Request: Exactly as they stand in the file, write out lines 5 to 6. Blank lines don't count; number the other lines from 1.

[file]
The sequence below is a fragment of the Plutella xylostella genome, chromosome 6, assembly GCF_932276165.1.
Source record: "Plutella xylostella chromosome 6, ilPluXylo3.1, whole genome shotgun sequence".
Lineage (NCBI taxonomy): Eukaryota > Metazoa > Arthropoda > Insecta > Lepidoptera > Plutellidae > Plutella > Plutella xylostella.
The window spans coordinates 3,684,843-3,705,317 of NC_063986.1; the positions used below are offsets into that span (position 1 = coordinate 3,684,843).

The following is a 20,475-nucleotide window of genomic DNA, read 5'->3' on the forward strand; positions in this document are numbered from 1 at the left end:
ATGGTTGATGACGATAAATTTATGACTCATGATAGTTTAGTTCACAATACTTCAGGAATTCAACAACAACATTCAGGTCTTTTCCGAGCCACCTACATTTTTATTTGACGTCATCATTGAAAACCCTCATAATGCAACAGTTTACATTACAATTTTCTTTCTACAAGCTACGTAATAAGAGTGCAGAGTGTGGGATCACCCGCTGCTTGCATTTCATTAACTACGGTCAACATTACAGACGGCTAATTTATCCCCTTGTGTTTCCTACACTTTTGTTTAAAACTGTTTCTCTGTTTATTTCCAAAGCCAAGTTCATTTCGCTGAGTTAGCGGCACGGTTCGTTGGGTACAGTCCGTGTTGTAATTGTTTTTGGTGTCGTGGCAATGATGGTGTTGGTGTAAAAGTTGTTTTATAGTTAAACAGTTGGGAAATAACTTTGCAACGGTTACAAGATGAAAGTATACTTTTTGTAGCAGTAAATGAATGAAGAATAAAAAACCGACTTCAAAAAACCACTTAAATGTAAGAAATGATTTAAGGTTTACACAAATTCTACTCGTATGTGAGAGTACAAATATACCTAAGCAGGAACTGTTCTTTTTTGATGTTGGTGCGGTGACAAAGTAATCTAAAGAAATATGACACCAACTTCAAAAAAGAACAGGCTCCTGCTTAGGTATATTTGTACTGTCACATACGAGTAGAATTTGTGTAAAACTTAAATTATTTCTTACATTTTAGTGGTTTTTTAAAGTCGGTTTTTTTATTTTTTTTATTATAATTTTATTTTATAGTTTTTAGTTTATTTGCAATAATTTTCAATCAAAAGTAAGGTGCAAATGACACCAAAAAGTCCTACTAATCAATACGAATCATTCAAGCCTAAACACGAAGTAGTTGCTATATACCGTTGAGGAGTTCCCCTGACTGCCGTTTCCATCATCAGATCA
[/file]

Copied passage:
The following is a 20,475-nucleotide window of genomic DNA, read 5'->3' on the forward strand; positions in this document are numbered from 1 at the left end:
ATGGTTGATGACGATAAATTTATGACTCATGATAGTTTAGTTCACAATACTTCAGGAATTCAACAACAACATTCAGGTCTTTTCCGAGCCACCTACATTTTTATTTGACGTCATCATTGAAAACCCTCATAATGCAACAGTTTACATTACAATTTTCTTTCTACAAGCTACGTAATAAGAGTGCAGAGTGTGGGATCACCCGCTGCTTGCATTTCATTAACTACGGTCAACATTACAGACGGCTAATTTATCCCCTTGTGTTTCCTACACTTTTGTTTAAAACTGTTTCTCTGTTTATTTCCAAAGCCAAGTTCATTTCGCTGAGTTAGCGGCACGGTTCGTTGGGTACAGTCCGTGTTGTAATTGTTTTTGGTGTCGTGGCAATGATGGTGTTGGTGTAAAAGTTGTTTTATAGTTAAACAGTTGGGAAATAACTTTGCAACGGTTACAAGATGAAAGTATACTTTTTGTAGCAGTAAATGAATGAAGAATAAAAAACCGACTTCAAAAAACCACTTAAATGTAAGAAATGATTTAAGGTTTACACAAATTCTACTCGTATGTGAGAGTACAAATATACCTAAGCAGGAACTGTTCTTTTTTGATGTTGGTGCGGTGACAAAGTAATCTAAAGAAATATGACACCAACTTCAAAAAAGAACAGGCTCCTGCTTAGGTATATTTGTACTGTCACATACGAGTAGAATTTGTGTAAAACTTAAATTATTTCTTACATTTTAGTGGTTTTTTAAAGTCGGTTTTTTTATTTTTTTTATTATAATTTTATTTTATAGTTTTTAGTTTATTTGCAATAATTTTCAATCAAAAGTAAGGTGCAAATGACACCAAAAAGTCCTACTAATCAATACGAATCATTCAAGCCTAAACACGAAGTAGTTGCTATATACCGTTGAGGAGTTCCCCTGACTGCCGTTTCCATCATCAGATCA